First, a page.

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From Preacher to Politico and Back Again

by AFP
Arif Ali—AFP

Arif Ali—AFP

Tahir-ul-Qadri says he is focusing on religion, but is ready to resume street protests when the time is right.

A year after leading major street protests aimed at toppling the government, populist preacher Tahir-ul-Qadri says he has turned back to religion, but remains prepared to re-launch his “revolution” when the time is right.

Weeks of sit-in protests by supporters of Qadri and opposition politician Imran Khan reached a climax in early September 2014 as protesters clashed with police and stormed the state broadcaster. For a few hours it looked as if Prime Minister Nawaz Sharif’s government might fall, but the crisis abated and eventually the protesters went home.

Qadri, a mercurial figure who also brought Islamabad to a standstill with mass protests in early 2013, wanted Sharif to resign and demanded sweeping changes to the country’s political and welfare system. The protests fizzled out and Qadri left Pakistan for medical treatment. Earlier this year he quietly returned, this time to lead not rumbustious street protests but a 10-day prayer vigil during Ramzan.

Thousands of his followers of all ages gathered in two vast compounds in Lahore to pray, fast, sleep and eat together. The 64-year-old began leading the annual vigil in Lahore three decades ago and it formed the basis of his Pakistan Awami Tehreek (PAT) political movement, founded in 1989.

He describes the event as “an exercise to discipline the followers for a revolution to run the country in the lines of the system introduced by [Islam’s] Prophet 14 centuries ago.” But when AFP interviewed him at the event in Lahore, Qadri refused to answer questions about his 2013 and 2014 protests and what the future might hold for him politically.

When the protests were going on, some—including members of Sharif’s ruling PMLN party—accused him of being a puppet, working on behalf of the military to try to destabilize the elected civilian government in a bid to increase the generals’ influence.

Qadri would not address the allegation directly but condemned his critics in general terms. “There have always been opponents. There were opponents of the prophets. The opponents always propagate negatively and I can’t come to their level to answer their propaganda,” he told AFP.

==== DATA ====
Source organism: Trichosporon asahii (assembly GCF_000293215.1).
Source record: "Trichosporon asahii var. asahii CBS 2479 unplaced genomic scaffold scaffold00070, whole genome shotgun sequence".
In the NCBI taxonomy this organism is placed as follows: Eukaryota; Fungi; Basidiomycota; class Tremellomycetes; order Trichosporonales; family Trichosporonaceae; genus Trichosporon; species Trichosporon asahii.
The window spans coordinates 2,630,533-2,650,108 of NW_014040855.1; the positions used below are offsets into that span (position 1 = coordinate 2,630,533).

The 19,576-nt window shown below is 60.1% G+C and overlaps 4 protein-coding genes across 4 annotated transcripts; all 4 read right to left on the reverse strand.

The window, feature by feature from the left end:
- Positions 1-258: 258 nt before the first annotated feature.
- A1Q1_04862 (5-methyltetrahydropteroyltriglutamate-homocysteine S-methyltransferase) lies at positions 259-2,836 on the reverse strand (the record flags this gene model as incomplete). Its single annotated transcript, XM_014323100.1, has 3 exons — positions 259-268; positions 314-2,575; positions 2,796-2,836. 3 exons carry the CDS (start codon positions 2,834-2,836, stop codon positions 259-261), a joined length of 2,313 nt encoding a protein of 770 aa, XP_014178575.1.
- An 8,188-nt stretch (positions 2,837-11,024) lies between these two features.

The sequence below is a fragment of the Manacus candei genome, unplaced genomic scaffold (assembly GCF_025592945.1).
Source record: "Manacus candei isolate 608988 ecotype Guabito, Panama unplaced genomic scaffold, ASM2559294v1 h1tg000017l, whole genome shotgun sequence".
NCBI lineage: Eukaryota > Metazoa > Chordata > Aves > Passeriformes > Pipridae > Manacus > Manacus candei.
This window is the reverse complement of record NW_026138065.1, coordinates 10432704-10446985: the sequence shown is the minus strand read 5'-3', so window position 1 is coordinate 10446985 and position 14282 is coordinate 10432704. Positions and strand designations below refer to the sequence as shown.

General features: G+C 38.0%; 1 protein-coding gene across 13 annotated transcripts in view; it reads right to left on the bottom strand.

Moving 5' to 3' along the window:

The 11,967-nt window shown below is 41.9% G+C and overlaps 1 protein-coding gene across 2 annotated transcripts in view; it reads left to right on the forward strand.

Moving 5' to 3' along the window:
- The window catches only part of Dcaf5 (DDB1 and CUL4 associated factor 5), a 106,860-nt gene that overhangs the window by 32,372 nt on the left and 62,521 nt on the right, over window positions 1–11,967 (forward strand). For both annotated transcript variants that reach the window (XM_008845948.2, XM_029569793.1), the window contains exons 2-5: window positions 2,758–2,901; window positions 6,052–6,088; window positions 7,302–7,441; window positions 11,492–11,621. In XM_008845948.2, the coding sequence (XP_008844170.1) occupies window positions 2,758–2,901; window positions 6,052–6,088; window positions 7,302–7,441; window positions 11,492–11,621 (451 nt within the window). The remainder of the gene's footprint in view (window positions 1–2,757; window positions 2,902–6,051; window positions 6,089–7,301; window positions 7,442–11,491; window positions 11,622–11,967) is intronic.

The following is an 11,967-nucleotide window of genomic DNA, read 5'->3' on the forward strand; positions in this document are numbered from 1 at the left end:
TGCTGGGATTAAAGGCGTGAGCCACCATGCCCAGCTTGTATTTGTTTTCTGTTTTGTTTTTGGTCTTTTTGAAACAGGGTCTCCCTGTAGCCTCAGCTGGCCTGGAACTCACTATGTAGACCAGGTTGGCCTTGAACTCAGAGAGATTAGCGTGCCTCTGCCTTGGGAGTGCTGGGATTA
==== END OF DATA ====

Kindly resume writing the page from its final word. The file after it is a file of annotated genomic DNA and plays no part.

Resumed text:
His reticence now stands in stark contrast to the vehemence with which he lambasted the government last year in daily speeches to his followers outside Parliament from the top of a shipping container that served as a podium.

Despite his denials, the rumors of Army backing linger around a man whose only spell as lawmaker came during the rule of military strongman Gen. Pervez Musharraf.

“Qadri always wanted to get a top political office in the country with the support of the powers who themselves stay behind the curtain,” said Tahir Ashrafi, another cleric and chairman of the Pakistan Ulema Council, a representative body of the country’s religious scholars.

Senior political analyst Rasul Bakhsh Rais said Qadri’s ability to summon large, disruptive street crowds at short notice had made him an attractive ally for murky forces—even if he did not necessarily share their agenda. “He has his ambitions but he is used by the secret forces without him being known,” Rais told AFP. “He decides about his political movements himself but gets political and other allies when he starts it.”

Last year’s protests may not have brought down Sharif’s government but they were seen by many observers as weakening it and boosting the military’s influence, particularly in the policy areas it has traditionally dominated—defense and foreign affairs.

Qadri’s supporters still have confidence he will lead the country to a bright new future and say they are ready for the next round of their struggle, whenever it comes.

“We still stand for our mission and will stand for it until the end. The revolution doesn’t come with one, two or five sit-ins,” said Shams-ur-Rehman Mehsud, 19, a follower from South Waziristan.

And while Qadri may be guarded in discussing what his future tactics might be, he is no less fervent than before when rousing his followers. “We won’t forgive the blood of martyrs of our struggle to bring revolution in this country,” he said in one of his Ramzan addresses. “Be ready and preparing for the next round of struggle when I will call you again.”

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